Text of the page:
If Apple advances Siri’s intelligence and updates their AR Kit, similar to what Google’s Project Tango offered in 2014, users could even identify objects in their home. The user could ask Siri, “where am I right now?” and Siri could respond with “in the kitchen”. The user could follow up with “I want to go to bed”. Siri could respond “Okay, take ten steps forward”, and so on.
This would allow the user to walk around without being worried about foreign objects. Siri could tell the user an object is in the way and guide them around it without the use of a walking stick.
Siri and Apple’s AR Glasses combined with AR Kit could easily become eyes for those who are blind or visually impaired for families who cannot spend thousands of dollars on eye surgery.
Of course, this is all assuming Apple developers work to update Siri’s available responses and comprehension of questions, as well as Apple updating their AR Kit to provide better accessibility options.
While some corporations and local governments are now banning the use of facial recognition by the police, facial recognition can still be used ethically to benefit the public.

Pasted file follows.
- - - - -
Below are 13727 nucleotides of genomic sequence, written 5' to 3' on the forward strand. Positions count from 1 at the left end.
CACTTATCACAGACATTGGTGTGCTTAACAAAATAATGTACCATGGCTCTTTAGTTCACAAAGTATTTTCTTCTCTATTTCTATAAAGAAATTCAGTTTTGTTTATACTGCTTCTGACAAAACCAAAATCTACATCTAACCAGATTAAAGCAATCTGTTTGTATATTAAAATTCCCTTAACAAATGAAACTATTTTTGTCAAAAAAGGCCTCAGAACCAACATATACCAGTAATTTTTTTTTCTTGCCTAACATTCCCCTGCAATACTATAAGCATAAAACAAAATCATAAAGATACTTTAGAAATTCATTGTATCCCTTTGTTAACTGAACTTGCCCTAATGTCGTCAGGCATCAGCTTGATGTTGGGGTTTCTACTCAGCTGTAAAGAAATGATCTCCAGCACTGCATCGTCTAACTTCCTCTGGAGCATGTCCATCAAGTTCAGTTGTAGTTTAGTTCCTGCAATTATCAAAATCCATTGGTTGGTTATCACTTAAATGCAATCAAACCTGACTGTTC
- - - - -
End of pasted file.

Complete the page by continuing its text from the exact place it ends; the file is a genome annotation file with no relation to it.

Using the camera on Apple’s Glasses could benefit the visually impaired or the blind if Siri identifies the person walking up to the user and notifies them. A simple “John is approaching” would suffice. Imagine how happy the user would be to acknowledge and greet the person as they are walking towards them!
Probably the riskiest one, but Apple could enhance their tools even further for users to leave their house on their own.
Granted, this is a far-fetched and dangerous idea, but let’s explore it anyway.
A user can walk out of their house, and Siri could guide them by telling the user how many steps ahead to walk. Once the user arrives at, for example, the supermarket, Siri could guide the user through each aisle and help them find whatever they need.
If the user tells Siri “I need to buy bread, ground beef, and sliced cheese”, Siri could scan the aisle numbers and its food categories to help identify where the items are located. Siri could then guide the user, telling them to walk forward, left, or right a certain number of steps, then tell the user the prices available of the product.
Siri could even read the text on the products to the user, letting the user know the different kinds of ground beef or cheese available, or whether the user wants wheat or white bread.
Once the user tells Siri they want to head over to the cash register, Siri can guide them there, then head home.
Should Apple release its Glasses within the next few years, it could provide accessibility options for the visually impaired and the blind, which would be of immense benefit. It would provide a better option for those that cannot afford to purchase books, equipment, or computers for writing or reading in Braille. A one time purchase of Apple’s AR Glasses would save the users hundreds or thousands of dollars in the long-term, and would quickly simplify their life.